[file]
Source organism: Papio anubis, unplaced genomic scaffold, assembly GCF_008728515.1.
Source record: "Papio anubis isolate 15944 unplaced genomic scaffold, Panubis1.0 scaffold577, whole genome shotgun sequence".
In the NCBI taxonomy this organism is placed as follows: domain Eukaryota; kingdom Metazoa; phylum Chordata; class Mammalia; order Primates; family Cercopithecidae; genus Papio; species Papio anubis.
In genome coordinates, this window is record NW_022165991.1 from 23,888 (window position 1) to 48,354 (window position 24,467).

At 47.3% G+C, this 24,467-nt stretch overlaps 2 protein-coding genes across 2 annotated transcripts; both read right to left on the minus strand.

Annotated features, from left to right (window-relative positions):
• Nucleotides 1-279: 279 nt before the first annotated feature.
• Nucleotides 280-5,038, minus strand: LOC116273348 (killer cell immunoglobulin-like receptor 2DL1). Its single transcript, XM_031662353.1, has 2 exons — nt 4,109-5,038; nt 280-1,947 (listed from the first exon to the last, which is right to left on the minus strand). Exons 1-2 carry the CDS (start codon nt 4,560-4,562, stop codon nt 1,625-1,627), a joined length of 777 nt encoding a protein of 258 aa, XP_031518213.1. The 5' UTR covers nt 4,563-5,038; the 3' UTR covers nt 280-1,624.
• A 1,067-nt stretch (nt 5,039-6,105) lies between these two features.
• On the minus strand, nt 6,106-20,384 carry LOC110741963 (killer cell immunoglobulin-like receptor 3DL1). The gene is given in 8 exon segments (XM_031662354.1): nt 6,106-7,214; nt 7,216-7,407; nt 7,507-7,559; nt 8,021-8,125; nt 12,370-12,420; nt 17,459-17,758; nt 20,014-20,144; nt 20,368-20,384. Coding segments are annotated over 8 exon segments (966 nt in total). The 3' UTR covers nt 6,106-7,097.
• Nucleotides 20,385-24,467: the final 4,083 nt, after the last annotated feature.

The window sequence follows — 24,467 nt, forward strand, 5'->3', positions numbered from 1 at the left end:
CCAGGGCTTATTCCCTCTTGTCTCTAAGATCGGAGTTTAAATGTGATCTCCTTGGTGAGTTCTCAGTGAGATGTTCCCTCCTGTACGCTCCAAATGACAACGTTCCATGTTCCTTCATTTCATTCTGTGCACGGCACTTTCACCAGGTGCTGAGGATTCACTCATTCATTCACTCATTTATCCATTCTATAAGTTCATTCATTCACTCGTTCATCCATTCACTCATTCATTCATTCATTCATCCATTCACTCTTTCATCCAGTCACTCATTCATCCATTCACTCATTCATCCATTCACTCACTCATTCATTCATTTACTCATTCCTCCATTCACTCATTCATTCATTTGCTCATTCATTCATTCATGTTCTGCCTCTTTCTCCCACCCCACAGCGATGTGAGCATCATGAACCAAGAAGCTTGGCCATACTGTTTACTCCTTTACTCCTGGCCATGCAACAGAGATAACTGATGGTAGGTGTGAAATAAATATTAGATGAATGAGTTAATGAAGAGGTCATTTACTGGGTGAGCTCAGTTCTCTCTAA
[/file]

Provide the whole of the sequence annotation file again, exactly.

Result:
Source organism: Papio anubis, unplaced genomic scaffold, assembly GCF_008728515.1.
Source record: "Papio anubis isolate 15944 unplaced genomic scaffold, Panubis1.0 scaffold577, whole genome shotgun sequence".
In the NCBI taxonomy this organism is placed as follows: domain Eukaryota; kingdom Metazoa; phylum Chordata; class Mammalia; order Primates; family Cercopithecidae; genus Papio; species Papio anubis.
In genome coordinates, this window is record NW_022165991.1 from 23,888 (window position 1) to 48,354 (window position 24,467).

At 47.3% G+C, this 24,467-nt stretch overlaps 2 protein-coding genes across 2 annotated transcripts; both read right to left on the minus strand.

Annotated features, from left to right (window-relative positions):
• Nucleotides 1-279: 279 nt before the first annotated feature.
• Nucleotides 280-5,038, minus strand: LOC116273348 (killer cell immunoglobulin-like receptor 2DL1). Its single transcript, XM_031662353.1, has 2 exons — nt 4,109-5,038; nt 280-1,947 (listed from the first exon to the last, which is right to left on the minus strand). Exons 1-2 carry the CDS (start codon nt 4,560-4,562, stop codon nt 1,625-1,627), a joined length of 777 nt encoding a protein of 258 aa, XP_031518213.1. The 5' UTR covers nt 4,563-5,038; the 3' UTR covers nt 280-1,624.
• A 1,067-nt stretch (nt 5,039-6,105) lies between these two features.
• On the minus strand, nt 6,106-20,384 carry LOC110741963 (killer cell immunoglobulin-like receptor 3DL1). The gene is given in 8 exon segments (XM_031662354.1): nt 6,106-7,214; nt 7,216-7,407; nt 7,507-7,559; nt 8,021-8,125; nt 12,370-12,420; nt 17,459-17,758; nt 20,014-20,144; nt 20,368-20,384. Coding segments are annotated over 8 exon segments (966 nt in total). The 3' UTR covers nt 6,106-7,097.
• Nucleotides 20,385-24,467: the final 4,083 nt, after the last annotated feature.

The window sequence follows — 24,467 nt, forward strand, 5'->3', positions numbered from 1 at the left end:
CCAGGGCTTATTCCCTCTTGTCTCTAAGATCGGAGTTTAAATGTGATCTCCTTGGTGAGTTCTCAGTGAGATGTTCCCTCCTGTACGCTCCAAATGACAACGTTCCATGTTCCTTCATTTCATTCTGTGCACGGCACTTTCACCAGGTGCTGAGGATTCACTCATTCATTCACTCATTTATCCATTCTATAAGTTCATTCATTCACTCGTTCATCCATTCACTCATTCATTCATTCATTCATCCATTCACTCTTTCATCCAGTCACTCATTCATCCATTCACTCATTCATCCATTCACTCACTCATTCATTCATTTACTCATTCCTCCATTCACTCATTCATTCATTTGCTCATTCATTCATTCATGTTCTGCCTCTTTCTCCCACCCCACAGCGATGTGAGCATCATGAACCAAGAAGCTTGGCCATACTGTTTACTCCTTTACTCCTGGCCATGCAACAGAGATAACTGATGGTAGGTGTGAAATAAATATTAGATGAATGAGTTAATGAAGAGGTCATTTACTGGGTGAGCTCAGTTCTCTCTAA